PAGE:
Sometimes, when I'm in a bad mood, I have this awful desire to tell someone all of my deepest darkest secrets- my flaws, my weakness. When I'm feeling alone, I want to be pitied. I feel as if I want someone to see me- scarred, pitiful, and broken as I am- and love me anyway.

But then, when I'm feeling happy, I look at myself and realize that that's nonsense.

I'm not scarred, pitiful, or broken. I am beautiful, glorious, and healed.

I was, once, broken. And sometimes (read: daily), still, I fall, and scrape my knees a little bit. I've got a lot of cleaning up to do. However, I also have a Savior, who suffered far too much for me to reasonably decide I need to mope about being imperfect. Because of what Jesus Christ did for me- suffered, bled, died, and rose again- there is no reason to pretend that I'm still broken. I am healed, and I am happy, and I will, someday, be totally whole.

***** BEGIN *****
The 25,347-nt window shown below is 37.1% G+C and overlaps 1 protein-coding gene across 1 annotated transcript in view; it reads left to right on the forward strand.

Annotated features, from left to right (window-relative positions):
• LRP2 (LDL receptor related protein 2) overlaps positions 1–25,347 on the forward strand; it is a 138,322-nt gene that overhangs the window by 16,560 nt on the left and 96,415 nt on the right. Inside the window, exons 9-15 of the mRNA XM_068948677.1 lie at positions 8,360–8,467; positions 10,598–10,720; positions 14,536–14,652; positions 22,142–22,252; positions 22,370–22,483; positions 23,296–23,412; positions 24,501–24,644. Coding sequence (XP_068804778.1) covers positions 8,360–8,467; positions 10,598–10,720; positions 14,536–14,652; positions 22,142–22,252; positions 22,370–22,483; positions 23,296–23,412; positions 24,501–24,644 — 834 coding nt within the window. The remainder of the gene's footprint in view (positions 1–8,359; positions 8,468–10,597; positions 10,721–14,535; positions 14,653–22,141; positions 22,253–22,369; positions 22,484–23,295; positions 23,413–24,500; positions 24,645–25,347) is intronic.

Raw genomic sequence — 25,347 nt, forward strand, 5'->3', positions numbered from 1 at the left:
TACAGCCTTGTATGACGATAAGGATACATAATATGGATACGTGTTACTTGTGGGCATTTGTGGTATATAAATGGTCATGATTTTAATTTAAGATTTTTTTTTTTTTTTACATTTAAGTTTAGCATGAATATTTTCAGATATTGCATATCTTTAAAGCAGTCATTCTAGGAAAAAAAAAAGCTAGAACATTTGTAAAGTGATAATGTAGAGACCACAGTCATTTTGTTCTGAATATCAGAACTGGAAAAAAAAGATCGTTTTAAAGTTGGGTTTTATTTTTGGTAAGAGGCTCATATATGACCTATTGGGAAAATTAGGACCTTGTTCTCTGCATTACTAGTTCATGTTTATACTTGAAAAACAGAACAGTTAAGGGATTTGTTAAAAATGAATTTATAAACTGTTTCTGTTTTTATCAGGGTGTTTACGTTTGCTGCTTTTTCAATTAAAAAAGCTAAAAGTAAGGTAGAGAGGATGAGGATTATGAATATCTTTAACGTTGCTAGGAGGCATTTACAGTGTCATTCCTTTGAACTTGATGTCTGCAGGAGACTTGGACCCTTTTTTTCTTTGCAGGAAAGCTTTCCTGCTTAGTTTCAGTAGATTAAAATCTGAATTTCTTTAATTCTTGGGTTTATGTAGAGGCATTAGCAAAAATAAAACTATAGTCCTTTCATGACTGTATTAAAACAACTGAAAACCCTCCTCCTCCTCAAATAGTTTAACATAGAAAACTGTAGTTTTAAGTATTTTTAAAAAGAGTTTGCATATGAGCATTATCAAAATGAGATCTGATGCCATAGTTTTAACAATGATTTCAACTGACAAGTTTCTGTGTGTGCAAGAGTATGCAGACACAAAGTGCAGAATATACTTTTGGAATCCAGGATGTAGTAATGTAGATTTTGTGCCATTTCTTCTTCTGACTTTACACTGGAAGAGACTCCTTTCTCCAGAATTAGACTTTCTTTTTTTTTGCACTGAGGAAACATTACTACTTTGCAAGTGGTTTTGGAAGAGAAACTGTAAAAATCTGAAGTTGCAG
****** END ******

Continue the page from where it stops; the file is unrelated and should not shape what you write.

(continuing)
There is some part of my innate human nature that desires to dig up the past. To pour acid on old scars. To unnecessarily inflict great emotional self-harm. But I don't need to. I can tell those cynical voices in the back of my mind to shut up. Hallelujah.


Sunday, November 22, 2015

Fallen World

The world is a mess. No need to deny it or beat about the bush. There are plenty of things out there that terrify me, things that I don't understand, things that seem infinitely more powerful than I am.
What is one to do in a world like ours? Run away? Give up hope? I'm close to that at times. I doubt whether things will ever feel totally safe, whether ideals and morals and laws will ever return to what I believe to be right. Whether politics will ever have more meaning than bickering ever again.

But, it doesn't much matter what I think. Whether the world changes or not, whether I can control the planet or not, the things in my tiny sphere of influence can be changed. It's my responsibility to change them.